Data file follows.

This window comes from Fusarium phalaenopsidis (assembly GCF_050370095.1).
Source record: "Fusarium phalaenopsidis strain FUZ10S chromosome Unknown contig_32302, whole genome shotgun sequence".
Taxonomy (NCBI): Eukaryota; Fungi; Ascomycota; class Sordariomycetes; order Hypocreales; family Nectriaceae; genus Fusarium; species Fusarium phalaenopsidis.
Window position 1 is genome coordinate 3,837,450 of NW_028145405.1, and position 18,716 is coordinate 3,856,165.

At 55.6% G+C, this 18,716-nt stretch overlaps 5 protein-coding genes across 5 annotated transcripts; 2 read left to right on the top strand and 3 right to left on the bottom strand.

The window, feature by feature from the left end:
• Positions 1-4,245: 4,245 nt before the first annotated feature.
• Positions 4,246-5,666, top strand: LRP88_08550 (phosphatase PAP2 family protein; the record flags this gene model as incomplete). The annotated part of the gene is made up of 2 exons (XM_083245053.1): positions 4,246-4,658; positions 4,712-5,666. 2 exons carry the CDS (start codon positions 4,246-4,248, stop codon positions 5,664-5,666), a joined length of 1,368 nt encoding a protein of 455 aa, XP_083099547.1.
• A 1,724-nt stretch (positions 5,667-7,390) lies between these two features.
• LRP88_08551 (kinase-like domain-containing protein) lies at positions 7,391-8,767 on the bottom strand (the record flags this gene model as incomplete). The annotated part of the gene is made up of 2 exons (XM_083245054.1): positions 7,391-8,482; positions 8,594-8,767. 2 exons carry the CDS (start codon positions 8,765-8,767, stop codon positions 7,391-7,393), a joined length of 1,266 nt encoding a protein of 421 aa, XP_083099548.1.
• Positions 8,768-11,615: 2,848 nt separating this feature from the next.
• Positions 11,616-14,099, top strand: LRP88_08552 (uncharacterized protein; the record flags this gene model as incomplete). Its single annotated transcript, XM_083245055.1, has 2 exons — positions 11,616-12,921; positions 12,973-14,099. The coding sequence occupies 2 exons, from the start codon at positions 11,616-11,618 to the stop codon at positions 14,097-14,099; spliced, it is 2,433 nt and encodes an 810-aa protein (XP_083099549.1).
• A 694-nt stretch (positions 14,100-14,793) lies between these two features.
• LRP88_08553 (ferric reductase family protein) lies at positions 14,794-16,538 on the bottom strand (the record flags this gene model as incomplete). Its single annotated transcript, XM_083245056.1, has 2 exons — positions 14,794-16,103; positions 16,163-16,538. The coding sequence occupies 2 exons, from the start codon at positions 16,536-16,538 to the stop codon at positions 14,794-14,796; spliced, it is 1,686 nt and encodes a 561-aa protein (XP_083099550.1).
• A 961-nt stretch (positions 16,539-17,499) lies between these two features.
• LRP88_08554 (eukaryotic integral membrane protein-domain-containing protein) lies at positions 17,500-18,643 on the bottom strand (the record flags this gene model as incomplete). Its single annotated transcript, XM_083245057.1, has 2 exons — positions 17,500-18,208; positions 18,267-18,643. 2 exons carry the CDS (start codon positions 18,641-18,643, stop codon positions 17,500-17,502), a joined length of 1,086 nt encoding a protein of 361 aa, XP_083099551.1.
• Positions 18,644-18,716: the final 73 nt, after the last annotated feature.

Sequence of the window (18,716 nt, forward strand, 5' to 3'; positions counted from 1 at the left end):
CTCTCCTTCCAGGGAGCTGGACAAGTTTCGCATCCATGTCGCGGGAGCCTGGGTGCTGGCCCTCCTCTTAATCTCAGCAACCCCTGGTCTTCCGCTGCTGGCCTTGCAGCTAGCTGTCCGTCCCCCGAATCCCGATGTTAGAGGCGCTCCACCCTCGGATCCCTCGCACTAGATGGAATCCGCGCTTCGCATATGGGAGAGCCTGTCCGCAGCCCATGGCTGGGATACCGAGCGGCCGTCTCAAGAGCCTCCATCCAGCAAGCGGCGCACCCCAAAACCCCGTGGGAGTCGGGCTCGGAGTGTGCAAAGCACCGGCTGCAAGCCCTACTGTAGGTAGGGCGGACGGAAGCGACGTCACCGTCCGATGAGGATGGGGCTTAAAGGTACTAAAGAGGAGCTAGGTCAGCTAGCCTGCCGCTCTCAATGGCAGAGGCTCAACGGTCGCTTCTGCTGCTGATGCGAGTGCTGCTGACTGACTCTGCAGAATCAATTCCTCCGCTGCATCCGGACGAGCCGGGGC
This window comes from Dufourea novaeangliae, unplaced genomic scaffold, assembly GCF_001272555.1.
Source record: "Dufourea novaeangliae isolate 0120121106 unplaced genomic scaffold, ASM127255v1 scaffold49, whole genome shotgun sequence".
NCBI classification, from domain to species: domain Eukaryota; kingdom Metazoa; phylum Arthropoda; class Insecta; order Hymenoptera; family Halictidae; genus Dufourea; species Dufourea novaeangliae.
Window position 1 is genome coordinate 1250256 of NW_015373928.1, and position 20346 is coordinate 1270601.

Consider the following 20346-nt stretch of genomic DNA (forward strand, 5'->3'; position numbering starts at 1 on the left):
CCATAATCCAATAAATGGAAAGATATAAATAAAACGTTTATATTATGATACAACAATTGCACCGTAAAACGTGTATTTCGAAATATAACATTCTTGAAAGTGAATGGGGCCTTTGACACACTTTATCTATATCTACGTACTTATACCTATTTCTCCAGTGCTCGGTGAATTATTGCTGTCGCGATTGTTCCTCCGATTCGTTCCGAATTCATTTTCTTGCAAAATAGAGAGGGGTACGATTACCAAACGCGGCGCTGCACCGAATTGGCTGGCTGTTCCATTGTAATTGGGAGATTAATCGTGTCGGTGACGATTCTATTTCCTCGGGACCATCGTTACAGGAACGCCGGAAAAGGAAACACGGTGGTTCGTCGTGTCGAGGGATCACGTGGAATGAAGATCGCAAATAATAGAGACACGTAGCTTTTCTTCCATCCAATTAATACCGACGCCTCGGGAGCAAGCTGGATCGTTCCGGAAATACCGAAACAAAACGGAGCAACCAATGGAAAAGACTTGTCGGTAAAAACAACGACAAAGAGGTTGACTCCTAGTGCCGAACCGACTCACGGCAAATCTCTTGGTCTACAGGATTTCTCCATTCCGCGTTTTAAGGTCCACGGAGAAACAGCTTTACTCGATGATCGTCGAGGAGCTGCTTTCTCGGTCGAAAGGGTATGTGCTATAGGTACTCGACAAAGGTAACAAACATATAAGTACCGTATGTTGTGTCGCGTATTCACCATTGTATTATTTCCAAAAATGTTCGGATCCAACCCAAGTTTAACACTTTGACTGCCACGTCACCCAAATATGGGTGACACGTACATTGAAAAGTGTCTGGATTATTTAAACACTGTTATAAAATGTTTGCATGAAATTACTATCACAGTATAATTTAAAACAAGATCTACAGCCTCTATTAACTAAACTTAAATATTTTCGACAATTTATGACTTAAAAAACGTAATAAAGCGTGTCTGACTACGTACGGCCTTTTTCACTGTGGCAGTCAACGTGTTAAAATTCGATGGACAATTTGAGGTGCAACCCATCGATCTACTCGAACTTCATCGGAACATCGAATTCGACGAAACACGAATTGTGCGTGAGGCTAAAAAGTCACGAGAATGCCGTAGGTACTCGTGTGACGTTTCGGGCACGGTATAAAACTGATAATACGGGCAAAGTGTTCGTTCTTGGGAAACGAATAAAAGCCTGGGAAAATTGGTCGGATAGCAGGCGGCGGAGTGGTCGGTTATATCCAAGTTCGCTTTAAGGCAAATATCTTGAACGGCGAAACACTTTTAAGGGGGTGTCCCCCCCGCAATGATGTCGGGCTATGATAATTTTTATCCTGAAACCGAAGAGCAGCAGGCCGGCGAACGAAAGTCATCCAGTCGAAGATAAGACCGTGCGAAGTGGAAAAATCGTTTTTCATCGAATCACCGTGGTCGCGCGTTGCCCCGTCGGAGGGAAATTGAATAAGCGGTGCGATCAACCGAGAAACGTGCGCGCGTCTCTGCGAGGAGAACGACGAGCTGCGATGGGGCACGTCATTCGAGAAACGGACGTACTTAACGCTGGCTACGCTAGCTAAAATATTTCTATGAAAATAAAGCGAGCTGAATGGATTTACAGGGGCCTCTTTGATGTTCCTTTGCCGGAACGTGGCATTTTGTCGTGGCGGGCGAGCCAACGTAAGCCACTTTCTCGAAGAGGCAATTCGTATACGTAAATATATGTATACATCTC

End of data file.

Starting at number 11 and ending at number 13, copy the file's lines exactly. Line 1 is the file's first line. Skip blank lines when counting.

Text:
• Positions 8,768-11,615: 2,848 nt separating this feature from the next.
• Positions 11,616-14,099, top strand: LRP88_08552 (uncharacterized protein; the record flags this gene model as incomplete). Its single annotated transcript, XM_083245055.1, has 2 exons — positions 11,616-12,921; positions 12,973-14,099. The coding sequence occupies 2 exons, from the start codon at positions 11,616-11,618 to the stop codon at positions 14,097-14,099; spliced, it is 2,433 nt and encodes an 810-aa protein (XP_083099549.1).
• A 694-nt stretch (positions 14,100-14,793) lies between these two features.